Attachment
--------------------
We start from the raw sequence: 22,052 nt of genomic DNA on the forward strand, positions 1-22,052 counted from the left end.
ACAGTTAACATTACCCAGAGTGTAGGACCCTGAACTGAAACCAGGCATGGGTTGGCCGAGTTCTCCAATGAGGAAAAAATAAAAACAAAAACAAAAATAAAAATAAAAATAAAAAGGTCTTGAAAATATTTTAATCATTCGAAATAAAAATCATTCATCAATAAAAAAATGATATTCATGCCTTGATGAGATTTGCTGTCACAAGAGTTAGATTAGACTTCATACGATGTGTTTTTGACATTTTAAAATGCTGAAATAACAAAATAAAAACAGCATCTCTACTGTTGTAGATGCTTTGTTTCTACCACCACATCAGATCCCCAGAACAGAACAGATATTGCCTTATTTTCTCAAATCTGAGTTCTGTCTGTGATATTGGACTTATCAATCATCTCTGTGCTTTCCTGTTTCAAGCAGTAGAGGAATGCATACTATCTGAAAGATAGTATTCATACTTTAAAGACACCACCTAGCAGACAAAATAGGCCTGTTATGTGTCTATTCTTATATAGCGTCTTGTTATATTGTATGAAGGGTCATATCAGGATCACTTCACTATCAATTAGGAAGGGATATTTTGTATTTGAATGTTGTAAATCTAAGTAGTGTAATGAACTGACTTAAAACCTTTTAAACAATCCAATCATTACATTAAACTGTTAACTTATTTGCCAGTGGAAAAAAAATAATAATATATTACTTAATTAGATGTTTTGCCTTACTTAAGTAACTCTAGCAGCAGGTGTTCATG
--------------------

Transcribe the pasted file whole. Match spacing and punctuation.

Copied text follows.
We start from the raw sequence: 22,052 nt of genomic DNA on the forward strand, positions 1-22,052 counted from the left end.
ACAGTTAACATTACCCAGAGTGTAGGACCCTGAACTGAAACCAGGCATGGGTTGGCCGAGTTCTCCAATGAGGAAAAAATAAAAACAAAAACAAAAATAAAAATAAAAATAAAAAGGTCTTGAAAATATTTTAATCATTCGAAATAAAAATCATTCATCAATAAAAAAATGATATTCATGCCTTGATGAGATTTGCTGTCACAAGAGTTAGATTAGACTTCATACGATGTGTTTTTGACATTTTAAAATGCTGAAATAACAAAATAAAAACAGCATCTCTACTGTTGTAGATGCTTTGTTTCTACCACCACATCAGATCCCCAGAACAGAACAGATATTGCCTTATTTTCTCAAATCTGAGTTCTGTCTGTGATATTGGACTTATCAATCATCTCTGTGCTTTCCTGTTTCAAGCAGTAGAGGAATGCATACTATCTGAAAGATAGTATTCATACTTTAAAGACACCACCTAGCAGACAAAATAGGCCTGTTATGTGTCTATTCTTATATAGCGTCTTGTTATATTGTATGAAGGGTCATATCAGGATCACTTCACTATCAATTAGGAAGGGATATTTTGTATTTGAATGTTGTAAATCTAAGTAGTGTAATGAACTGACTTAAAACCTTTTAAACAATCCAATCATTACATTAAACTGTTAACTTATTTGCCAGTGGAAAAAAAATAATAATATATTACTTAATTAGATGTTTTGCCTTACTTAAGTAACTCTAGCAGCAGGTGTTCATG